For regionally based retail and service businesses, both findings represent good news: With a clever mix of channels and content, concrete opportunities for a profitable communication and sales strategy can emerge.

On the spot at the right micro-moment: Via smartphone to the local store

Even and especially as a stationary retailer, you can successfully use this omnipresent behavior. Potential customers are increasingly picking up their smartphones to follow an impulse and search for something. These micro-moments accompany us through everyday life - and you should be digitally on hand for each of them:

The mostly general search terms such as "dress" or "brand XY" are broken down to regional search results by search engines - classically Google. If the customer does not find you here after a few seconds, you are not even considered as a possible supplier. Such "decision-making" now takes place in Germany to 50 - 60 % via mobile devices [3].

The aforementioned impulses want to be put into (purchase) action as quickly as possible. If prospective customers recognize the local availability, they usually prefer this offer to other options.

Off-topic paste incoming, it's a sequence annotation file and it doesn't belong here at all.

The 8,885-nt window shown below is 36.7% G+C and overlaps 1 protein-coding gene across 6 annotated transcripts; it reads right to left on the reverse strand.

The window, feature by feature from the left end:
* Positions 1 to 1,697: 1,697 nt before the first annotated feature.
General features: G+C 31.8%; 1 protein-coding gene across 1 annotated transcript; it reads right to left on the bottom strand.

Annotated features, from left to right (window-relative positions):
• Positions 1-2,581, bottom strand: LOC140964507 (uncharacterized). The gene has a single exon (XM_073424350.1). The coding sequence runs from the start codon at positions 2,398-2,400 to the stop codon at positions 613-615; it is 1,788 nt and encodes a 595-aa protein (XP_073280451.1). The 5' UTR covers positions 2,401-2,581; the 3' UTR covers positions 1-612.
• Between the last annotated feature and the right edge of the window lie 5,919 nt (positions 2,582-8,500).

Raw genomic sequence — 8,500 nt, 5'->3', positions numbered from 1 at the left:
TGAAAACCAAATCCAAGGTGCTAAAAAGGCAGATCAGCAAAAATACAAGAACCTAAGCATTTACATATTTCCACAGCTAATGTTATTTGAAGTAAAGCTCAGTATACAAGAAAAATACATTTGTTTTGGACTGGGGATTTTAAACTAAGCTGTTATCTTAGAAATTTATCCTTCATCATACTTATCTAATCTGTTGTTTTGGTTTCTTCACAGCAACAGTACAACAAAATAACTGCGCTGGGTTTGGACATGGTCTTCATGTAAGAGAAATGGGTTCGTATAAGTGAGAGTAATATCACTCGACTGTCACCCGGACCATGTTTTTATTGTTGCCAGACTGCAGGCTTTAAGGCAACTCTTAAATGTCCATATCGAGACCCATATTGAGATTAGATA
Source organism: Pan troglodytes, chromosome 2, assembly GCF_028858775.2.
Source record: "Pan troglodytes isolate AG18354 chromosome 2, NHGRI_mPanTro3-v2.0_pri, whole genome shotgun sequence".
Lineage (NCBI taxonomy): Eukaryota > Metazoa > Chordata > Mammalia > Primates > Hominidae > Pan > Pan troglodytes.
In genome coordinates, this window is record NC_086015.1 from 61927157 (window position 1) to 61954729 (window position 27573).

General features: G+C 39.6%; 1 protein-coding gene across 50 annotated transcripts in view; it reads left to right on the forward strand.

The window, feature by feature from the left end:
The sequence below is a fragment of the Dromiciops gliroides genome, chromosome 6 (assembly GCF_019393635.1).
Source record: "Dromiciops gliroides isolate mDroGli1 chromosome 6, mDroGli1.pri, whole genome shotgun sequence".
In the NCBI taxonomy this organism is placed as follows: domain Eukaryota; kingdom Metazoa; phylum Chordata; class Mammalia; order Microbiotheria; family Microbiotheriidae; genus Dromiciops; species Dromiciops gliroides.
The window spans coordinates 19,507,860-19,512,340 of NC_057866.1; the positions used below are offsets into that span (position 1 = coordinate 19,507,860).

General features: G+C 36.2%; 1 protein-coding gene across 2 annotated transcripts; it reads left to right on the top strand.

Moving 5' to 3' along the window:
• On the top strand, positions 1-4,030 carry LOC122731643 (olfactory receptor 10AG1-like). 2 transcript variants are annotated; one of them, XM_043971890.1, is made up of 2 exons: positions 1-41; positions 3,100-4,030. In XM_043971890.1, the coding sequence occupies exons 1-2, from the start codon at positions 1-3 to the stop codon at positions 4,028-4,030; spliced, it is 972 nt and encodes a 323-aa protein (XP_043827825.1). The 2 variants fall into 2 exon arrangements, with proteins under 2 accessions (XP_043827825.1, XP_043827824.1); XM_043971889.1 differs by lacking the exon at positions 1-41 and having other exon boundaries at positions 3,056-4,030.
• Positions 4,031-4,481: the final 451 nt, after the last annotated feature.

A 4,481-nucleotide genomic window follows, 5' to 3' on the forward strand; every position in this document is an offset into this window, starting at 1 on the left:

It is not for nothing that Media Markt and Saturn are now doing well with their online/offline strategy. And even if no one would have expected it a few years ago, Amazon is going offline, has already opened its first brick-and-mortar store in Seattle in 2015 and is planning up to 400 more stores.

Show yourself on all channels - quickly, easily and invitingly

Crucial to your omni-channel strategy is that you and your offer can be found repeatedly and precisely on all channels: The customer must be continuously reminded of you. In addition, every step to you and with you must be simple - and really simple:

Your customers must be able to view the desired service or the longed-for product in its entirety, receive all information clearly and be able to start a contact attempt or order almost as if in their sleep. Long loading times, elaborate entries, phone numbers to type in and too many browser windows make the user disappear here immediately.

Which channels you can use and how you can be found there